People with Type A blood are MORE likely to catch coronavirus than those with Type O, study claims
People with Type A blood are significantly more likely to catch coronavirus than those with Type O, Chinese academics have found. The study in Wuhan – the epicentre of the disease – also found those with Type A blood are more likely to die from COVID-19.
In the general population Type O blood (34%) is more common than A (32%). However, among COVID-19 patients, people with Type O accounted for just 25%, whereas Type A made up 41%.
People with Type O blood made up a quarter (25 per cent) of deaths in the research. Normally, Type O people make up 32 per cent of people in Wuhan.
The controversial correlation has yet to be scrutinised by other academics in peer review and the researchers are unable to explain why infection varies by blood type.
Researchers in China assessed 2,173 people who had been diagnosed with the coronavirus, including 206 people who died after contracting the virus, from three hospitals in Hubei.
Academics compared the data of the infected Wuhan patients with 3,694 non-infected people in the same region.
Of the 206 patients in the study who died, 85 had type A blood, equivalent to 41 per cent of all deaths.
In the healthy Wuhan population, a city of 11 million people, 34 per cent of people are type A.
In the study cohort, 52 of the people who died were type O, making up a quarter of all deaths. Under normal conditions just 32 per cent of people are type O.
The figures for all infections, not just deaths, are 26 per cent and 38 per cent for type O and type A, respectively.
The coronavirus pandemic has infected almost 200,000 people and killed more than 8.000 worldwide. More than 3,200 deaths were in China, the disease’s ground-zero.
The researchers write: ‘Blood group O was associated with a lower risk of death compared with non-O groups. To the contrary, blood group A was associated with a higher risk of death compared with non-A groups.’
The researchers point out that a larger study group would make the figures more reliable.
The researchers believe this correlation may reveal type O people are less susceptible to the SARS-COV-2 virus.
‘People of blood group A might need particularly strengthened personal protection to reduce the chance of infection,’ wrote the researchers in their paper, which has not yet been peer-reviewed but has been published online on medrxiv .
‘Sars-CoV-2-infected patients with blood group A might need to receive more vigilant surveillance and aggressive treatment. ‘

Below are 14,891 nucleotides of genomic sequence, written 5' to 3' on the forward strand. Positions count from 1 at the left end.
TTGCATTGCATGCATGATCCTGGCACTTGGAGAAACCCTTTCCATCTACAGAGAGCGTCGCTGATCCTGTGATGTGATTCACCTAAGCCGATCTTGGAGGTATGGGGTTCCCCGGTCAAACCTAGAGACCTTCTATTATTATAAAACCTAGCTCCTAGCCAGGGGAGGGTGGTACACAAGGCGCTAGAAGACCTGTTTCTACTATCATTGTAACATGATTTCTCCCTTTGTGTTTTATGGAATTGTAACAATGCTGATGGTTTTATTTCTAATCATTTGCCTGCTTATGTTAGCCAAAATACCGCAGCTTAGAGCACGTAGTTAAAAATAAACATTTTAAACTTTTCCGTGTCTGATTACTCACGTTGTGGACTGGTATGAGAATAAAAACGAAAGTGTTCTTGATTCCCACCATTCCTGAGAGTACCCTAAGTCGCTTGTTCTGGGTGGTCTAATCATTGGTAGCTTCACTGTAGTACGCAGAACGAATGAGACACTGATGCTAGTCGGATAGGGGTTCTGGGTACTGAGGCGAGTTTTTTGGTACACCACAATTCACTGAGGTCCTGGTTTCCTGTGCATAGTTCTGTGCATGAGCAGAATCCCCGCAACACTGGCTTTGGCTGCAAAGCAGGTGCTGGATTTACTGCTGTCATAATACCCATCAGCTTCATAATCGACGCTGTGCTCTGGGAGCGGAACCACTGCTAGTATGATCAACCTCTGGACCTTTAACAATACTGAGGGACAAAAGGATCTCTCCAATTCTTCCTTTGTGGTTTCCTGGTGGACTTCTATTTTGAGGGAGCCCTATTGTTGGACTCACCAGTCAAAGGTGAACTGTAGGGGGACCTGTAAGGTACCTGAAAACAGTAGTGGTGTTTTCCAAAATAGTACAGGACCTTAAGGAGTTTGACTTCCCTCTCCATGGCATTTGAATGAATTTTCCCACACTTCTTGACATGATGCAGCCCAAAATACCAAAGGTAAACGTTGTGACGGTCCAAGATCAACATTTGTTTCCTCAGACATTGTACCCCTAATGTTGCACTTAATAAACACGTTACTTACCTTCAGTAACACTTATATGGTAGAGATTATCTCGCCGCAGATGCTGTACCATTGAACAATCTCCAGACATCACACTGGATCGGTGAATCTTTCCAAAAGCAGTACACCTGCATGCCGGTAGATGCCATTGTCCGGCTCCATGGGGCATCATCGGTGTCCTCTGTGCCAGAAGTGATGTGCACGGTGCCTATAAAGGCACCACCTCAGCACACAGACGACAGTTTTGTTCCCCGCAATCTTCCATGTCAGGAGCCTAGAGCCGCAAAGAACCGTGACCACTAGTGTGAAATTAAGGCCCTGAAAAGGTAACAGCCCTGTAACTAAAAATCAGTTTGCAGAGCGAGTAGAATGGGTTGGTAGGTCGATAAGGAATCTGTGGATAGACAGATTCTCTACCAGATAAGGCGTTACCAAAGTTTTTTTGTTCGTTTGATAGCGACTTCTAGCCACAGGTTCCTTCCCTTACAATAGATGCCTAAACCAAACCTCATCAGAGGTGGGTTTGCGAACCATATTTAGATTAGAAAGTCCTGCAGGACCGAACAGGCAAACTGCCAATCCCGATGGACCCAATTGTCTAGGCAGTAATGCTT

The researchers add: ‘It might be helpful to introduce ABO blood typing in both patients and medical personnel as a routine part of the management of Sars-CoV-2 and other coronavirus infections, to help define the management options and assess risk exposure levels of people’.
Gao Yingdai, a researcher with the State Key Laboratory of Experimental Haematology in Tianjin, told South China Morning Post: ‘[The study] may be helpful to medical professionals, but ordinary citizens should not take the statistics too seriously.
‘If you are type A, there is no need to panic. It does not mean you will be infected 100 percent.
‘If you are type O, it does not mean you are absolutely safe, either. You still need to wash your hands and follow the guidelines issued by authorities.’
The difference in blood groups depends on attachments to red blood cells called antigens. The presence, or absence, of these molecules dictates what blood type a person is.
Previous research has indicates people with types A, B and AB blood have an increased risk of coronary heart disease compared to people with type O blood.
Other research claims people with blood type A have a 24 per cent higher risk of heart attack than people than people with AB or O blood types.
Commenting on the research, Professor Robin C May of the School of Biosciences at the University of Birmingham, who was not involved in the study, said its findings do not explain the mechanisms that show whether a person with blood type A is more susceptible to the Covid-19 disease.
He said that as this coronavirus infects the lungs, it is ‘harder to see how a virus that does not live in red blood cells would be impacted by your blood type’.
According to Professor May, the results from the study should ‘definitely not’ be a cause for concern for those with A type blood, as ‘the proportion of increased risk associated with the blood group is quite slender’ when compared with ‘the proportion of relative risk of washing your hands’.
In the UK population, 48 per cent have blood type O, making it the most common blood group, while 38 per cent have type A.
GPs do not routinely check people’s blood groups so for those wanting to know their blood type, one of the options is to donate blood through the NHS Blood and Transplant, which will be recorded on the official donor card.